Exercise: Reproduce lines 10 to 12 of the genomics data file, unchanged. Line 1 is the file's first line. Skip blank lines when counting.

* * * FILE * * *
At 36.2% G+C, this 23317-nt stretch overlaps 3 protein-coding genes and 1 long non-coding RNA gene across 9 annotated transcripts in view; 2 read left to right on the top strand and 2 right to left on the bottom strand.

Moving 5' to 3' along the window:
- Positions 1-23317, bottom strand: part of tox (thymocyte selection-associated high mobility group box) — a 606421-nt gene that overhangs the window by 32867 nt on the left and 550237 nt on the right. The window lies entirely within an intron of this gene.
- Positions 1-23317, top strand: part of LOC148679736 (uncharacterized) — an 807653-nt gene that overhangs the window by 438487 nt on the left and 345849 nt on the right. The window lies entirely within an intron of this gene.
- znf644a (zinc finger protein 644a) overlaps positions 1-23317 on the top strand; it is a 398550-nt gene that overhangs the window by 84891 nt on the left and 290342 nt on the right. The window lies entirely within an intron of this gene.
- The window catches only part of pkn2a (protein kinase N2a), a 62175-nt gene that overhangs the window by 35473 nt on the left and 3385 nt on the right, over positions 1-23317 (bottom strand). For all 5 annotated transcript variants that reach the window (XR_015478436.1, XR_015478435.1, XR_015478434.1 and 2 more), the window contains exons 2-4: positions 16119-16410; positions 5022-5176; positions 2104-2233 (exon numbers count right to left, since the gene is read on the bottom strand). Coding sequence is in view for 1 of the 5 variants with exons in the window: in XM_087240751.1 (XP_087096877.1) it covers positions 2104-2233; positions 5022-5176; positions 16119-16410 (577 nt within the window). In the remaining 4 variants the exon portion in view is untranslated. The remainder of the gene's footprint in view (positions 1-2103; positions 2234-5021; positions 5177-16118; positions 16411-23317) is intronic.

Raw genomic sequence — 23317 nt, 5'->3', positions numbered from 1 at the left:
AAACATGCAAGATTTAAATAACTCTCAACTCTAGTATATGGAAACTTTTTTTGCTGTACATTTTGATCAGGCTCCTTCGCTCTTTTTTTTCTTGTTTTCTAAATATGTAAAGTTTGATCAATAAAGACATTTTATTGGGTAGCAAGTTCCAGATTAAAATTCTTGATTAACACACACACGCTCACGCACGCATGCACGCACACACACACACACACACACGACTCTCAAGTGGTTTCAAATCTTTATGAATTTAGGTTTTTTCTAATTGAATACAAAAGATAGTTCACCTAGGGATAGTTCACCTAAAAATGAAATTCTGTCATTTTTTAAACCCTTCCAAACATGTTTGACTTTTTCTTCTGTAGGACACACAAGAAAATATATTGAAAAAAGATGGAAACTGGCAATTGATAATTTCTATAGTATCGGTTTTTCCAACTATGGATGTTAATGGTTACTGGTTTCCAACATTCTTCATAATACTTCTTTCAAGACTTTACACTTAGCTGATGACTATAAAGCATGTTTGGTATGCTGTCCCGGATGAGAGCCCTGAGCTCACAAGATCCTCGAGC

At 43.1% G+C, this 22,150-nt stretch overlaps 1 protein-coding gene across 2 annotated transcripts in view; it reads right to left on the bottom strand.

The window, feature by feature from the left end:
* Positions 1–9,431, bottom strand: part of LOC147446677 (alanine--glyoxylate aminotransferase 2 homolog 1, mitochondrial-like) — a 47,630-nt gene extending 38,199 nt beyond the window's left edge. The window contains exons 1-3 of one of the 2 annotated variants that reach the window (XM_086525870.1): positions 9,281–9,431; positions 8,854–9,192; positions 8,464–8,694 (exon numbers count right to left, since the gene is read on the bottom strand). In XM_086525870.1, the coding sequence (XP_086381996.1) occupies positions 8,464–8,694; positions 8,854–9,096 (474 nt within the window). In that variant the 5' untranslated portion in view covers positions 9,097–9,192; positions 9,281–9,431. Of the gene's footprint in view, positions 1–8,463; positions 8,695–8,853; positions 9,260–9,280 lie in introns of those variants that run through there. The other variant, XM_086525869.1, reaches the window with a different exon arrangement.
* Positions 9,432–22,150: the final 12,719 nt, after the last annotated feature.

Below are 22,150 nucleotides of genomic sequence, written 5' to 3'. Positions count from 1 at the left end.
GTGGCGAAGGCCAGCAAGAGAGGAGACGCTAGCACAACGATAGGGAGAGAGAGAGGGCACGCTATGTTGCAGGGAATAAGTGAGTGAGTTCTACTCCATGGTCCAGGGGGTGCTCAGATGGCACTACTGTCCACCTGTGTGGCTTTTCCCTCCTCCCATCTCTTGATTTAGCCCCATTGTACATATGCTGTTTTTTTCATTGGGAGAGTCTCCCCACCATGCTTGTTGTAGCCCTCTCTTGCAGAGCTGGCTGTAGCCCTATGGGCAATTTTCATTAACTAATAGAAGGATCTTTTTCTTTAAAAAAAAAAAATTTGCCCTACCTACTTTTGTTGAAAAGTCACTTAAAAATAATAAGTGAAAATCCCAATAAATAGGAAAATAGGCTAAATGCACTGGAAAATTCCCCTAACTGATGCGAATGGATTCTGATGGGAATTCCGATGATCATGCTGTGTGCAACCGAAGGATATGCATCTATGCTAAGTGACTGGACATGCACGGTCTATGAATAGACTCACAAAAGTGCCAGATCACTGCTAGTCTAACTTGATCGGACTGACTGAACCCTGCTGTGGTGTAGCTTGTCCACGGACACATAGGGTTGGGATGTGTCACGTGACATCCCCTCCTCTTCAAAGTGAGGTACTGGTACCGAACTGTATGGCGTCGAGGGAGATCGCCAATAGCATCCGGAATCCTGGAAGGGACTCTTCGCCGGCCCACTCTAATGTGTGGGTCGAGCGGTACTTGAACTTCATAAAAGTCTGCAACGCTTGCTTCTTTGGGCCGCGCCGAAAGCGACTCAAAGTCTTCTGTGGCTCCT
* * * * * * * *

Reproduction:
The window, feature by feature from the left end:
* Positions 1–9,431, bottom strand: part of LOC147446677 (alanine--glyoxylate aminotransferase 2 homolog 1, mitochondrial-like) — a 47,630-nt gene extending 38,199 nt beyond the window's left edge. The window contains exons 1-3 of one of the 2 annotated variants that reach the window (XM_086525870.1): positions 9,281–9,431; positions 8,854–9,192; positions 8,464–8,694 (exon numbers count right to left, since the gene is read on the bottom strand). In XM_086525870.1, the coding sequence (XP_086381996.1) occupies positions 8,464–8,694; positions 8,854–9,096 (474 nt within the window). In that variant the 5' untranslated portion in view covers positions 9,097–9,192; positions 9,281–9,431. Of the gene's footprint in view, positions 1–8,463; positions 8,695–8,853; positions 9,260–9,280 lie in introns of those variants that run through there. The other variant, XM_086525869.1, reaches the window with a different exon arrangement.
* Positions 9,432–22,150: the final 12,719 nt, after the last annotated feature.